3 min read
After two years, the #MCNergy peer mentoring sessions at the Museum Computer Network's annual conference are ending, and that's a good thing.
It's a sign of the zeitgeist—or something—that these peer mentoring sessions are highly rated by the program committee and well-regarded by attendees in general but don't necessarily get a large attendance at the conference itself. Meaning, there's the need for us in the museum conference field to find the others and talk to them, but perhaps not just at a single spot in space and time, whether it's the five sessions on the final conference day in Pittsburgh in 2017 or one session each at the three main days in Denver in 2018.
After all, our institutions (or our bank accounts) are paying a decent amount of money to attend MCN, there are over 120 sessions to consider, friends and colleagues to see (perhaps for the first time since the previous MCN), the host city and its museums and other attractions to check out, and maybe just relax a little. Time scarcity sure seems real, and you don't need this blog to tell you that.
Also real is the urgency that inhabits our museum jobs. We must always have a radar, and too many things on that radar to follow. Or fires to put out, cats to herd, pick a metaphor or two and go with it. Given these realities, it's natural that keeping peer mentoring going after a conference is a tough ask. And maybe it should be a tough ask—I mean, if every conference proposal with good intention also had immediate and long-lasting impact, our conference would just be presentations of successes, and not discussions of problems to solve. Sounds a little too Alphas TED-talking at Brave New World to me.
Like reading print books, attending peer mentoring is something that everyone wants to know exists, and would love to do it, but that they don't necessarily have slots on their priority list to do themselves. Call it FOINLE (Fear of It No Longer Existing), a shorter version of FOINLEBIHACTDI (Fear of It No Longer Existing Before I Had a Chance To Do It). It's a common sentiment nowadays. You don't know what you got til it's gone, right?
I've summarized #MCNenergy2018 survey results, conversation findings, and thoughts from facilitators, mentors, and participants in this online doc. Think of it as conscious sunsetting.
And thanks go of course to the many people who participated as organizers, facilitators, and mentors in the #MCNergy sessions: Andrea Ledesma, Jessica Milby, Mimosa Shah, Shaelyn Amaio, Claire Blechman, Elizabeth Bollwerk, Elissa Frankle Olinsky, Josh Gorman, Rachel Ropeik, Margaret Sternbergh, Chad Weinard, Jennifer Foley, Katie Eagleton, and Sofie Andersen.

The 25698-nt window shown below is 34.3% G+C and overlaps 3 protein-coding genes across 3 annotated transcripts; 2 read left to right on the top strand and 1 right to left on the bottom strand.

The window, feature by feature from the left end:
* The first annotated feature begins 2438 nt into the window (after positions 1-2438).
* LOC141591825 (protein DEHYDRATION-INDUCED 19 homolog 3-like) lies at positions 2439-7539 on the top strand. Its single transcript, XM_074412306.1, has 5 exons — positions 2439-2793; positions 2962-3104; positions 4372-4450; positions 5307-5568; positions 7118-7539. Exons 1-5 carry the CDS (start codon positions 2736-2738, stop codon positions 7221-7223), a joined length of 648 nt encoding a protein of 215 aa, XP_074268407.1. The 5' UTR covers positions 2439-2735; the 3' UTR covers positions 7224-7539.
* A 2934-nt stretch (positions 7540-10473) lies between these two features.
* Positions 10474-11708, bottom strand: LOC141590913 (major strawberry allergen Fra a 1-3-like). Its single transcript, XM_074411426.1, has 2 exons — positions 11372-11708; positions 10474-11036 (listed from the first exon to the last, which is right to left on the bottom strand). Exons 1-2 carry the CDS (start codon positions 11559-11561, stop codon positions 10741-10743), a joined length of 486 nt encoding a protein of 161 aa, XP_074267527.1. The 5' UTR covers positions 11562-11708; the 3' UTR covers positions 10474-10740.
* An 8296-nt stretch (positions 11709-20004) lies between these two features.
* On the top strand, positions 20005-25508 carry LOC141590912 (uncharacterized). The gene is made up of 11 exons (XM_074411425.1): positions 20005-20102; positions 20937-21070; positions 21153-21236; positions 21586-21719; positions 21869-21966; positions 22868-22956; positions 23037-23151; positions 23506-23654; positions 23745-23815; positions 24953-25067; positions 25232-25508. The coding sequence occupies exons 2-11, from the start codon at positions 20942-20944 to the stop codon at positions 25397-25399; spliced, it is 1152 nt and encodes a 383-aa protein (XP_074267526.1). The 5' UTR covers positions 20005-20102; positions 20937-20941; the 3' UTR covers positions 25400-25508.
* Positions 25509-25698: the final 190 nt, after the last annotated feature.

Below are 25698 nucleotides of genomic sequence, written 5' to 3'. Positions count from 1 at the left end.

The very good news is that peer mentoring isn't going anywhere. Many of its features were already being absorbed by humanist-themed sessions at MCN like the amazing Empathy Jam or work-life-career sessions like "The In-Between: How to facilitate interdepartmental collaboration from the institutional middle." There's also mentoring available through MCN and an increased focus on career development. Check out more about the conference in the unproceedings book.
So the impetus to help each other and talk to each other hasn't gone away, even if the #MCNergy sessions won't be at MCN2019 in San Diego in November.
So this is the first post in over a year on this blog. I won't get into the many reasons why the long hiatus, but one of those reasons was starting some LONG-overdue upgrading and maintenance to this site—the theme needs to change, I had to move past version like negative-five of Ghost to 1.0, nevermind 2.0, etc. Hopefully the posts will keep coming.
What I've been reading and listening to:
- Brave New Work, by Aaron Dignan, founder of The Ready
- The Age of Surveillance Capitalism: The Fight for a Human Future at the New Frontier of Power, by Shoshana Zuboff
- Team Human, by Douglas Rushkoff (based on his podcast series)
- Museum Activism, edited by Robert R. Janes, Richard Sandell
- The Fearless Organization, by Amy C. Edmondson
- Scarcity: Why Having Too Little Means So Much, by Sendhil Mullainathan and Eldar Shafir
- Thinking Fast and Slow, by Daniel Kahnemann (finally finished!)
- Dark Matter and Trojan Horses: A Strategic Design Vocabulary, by Dan Hill
- Humanizing the Digital: Unproceedings from the 2018 MCN Conference, edited by Suse Anderson, Isabella Bruno, Seema Rao, Ed Rodley, Rachel Ropeik, and Hannah Hethmon
- Team Human podcasts
- Museopunks, Suse Anderson's podcast